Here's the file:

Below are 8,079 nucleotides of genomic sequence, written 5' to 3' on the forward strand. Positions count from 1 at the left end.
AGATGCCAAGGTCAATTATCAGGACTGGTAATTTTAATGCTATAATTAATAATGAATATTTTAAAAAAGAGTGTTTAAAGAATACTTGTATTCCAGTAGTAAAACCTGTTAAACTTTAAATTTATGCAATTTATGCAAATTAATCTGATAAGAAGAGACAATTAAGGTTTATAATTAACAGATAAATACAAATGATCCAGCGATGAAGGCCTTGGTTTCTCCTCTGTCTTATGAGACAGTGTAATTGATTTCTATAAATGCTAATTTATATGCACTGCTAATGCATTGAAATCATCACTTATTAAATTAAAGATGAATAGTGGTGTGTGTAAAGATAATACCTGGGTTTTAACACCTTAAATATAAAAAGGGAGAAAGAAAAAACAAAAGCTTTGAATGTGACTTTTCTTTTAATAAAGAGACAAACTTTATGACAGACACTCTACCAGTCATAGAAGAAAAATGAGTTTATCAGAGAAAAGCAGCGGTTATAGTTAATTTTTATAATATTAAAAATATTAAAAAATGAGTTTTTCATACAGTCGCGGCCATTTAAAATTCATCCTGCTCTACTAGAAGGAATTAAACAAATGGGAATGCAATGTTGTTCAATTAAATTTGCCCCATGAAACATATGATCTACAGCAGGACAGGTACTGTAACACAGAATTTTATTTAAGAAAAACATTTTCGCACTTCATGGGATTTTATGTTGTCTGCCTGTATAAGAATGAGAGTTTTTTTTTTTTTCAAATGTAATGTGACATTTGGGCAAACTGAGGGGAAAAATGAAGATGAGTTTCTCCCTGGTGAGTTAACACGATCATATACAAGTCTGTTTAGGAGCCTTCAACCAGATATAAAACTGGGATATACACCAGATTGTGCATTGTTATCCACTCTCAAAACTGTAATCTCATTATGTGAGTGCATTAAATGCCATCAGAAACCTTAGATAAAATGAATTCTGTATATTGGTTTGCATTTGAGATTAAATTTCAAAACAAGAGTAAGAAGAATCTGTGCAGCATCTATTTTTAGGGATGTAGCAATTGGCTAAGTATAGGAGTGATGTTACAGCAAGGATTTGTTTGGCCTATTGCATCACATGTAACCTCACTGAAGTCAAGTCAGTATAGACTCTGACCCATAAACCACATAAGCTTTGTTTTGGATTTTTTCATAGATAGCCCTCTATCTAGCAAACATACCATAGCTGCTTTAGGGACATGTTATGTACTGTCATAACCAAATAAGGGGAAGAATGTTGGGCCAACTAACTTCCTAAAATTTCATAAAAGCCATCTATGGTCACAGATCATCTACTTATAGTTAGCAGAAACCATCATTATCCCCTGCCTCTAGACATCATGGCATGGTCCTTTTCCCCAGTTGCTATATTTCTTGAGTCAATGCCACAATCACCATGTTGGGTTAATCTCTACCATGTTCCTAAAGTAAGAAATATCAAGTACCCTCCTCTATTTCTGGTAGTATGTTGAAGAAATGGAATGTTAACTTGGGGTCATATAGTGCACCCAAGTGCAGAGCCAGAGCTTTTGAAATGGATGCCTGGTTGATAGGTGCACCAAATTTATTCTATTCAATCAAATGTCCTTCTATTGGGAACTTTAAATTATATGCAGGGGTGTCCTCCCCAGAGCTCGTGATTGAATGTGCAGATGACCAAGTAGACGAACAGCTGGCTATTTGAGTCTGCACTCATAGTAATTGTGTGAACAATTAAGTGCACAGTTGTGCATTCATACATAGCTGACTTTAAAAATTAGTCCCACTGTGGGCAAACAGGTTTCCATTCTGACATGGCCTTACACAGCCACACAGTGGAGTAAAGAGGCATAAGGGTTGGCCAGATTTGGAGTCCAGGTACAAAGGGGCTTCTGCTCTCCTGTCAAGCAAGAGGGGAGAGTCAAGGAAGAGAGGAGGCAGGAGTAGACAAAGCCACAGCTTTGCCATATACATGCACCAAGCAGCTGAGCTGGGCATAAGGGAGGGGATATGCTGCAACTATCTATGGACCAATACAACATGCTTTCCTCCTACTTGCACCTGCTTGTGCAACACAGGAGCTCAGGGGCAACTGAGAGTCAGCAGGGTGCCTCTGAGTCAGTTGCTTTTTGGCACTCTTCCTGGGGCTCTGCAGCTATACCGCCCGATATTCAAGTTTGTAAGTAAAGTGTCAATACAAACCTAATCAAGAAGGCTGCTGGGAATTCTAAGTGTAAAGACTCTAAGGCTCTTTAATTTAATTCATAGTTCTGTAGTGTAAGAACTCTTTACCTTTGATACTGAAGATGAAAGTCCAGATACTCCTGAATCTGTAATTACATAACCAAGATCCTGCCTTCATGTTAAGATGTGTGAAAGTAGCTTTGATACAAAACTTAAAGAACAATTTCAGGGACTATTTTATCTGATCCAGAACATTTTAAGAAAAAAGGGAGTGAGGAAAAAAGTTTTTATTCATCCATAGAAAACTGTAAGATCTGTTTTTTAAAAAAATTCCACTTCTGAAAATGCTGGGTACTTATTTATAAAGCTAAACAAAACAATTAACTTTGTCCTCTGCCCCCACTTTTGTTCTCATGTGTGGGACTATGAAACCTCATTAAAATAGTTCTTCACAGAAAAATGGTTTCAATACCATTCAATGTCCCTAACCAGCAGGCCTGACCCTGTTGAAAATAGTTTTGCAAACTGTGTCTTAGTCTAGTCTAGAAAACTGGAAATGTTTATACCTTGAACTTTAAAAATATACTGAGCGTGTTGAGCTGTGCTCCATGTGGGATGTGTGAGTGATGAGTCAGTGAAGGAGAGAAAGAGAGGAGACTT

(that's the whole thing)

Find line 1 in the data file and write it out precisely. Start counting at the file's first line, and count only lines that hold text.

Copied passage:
Below are 8,079 nucleotides of genomic sequence, written 5' to 3' on the forward strand. Positions count from 1 at the left end.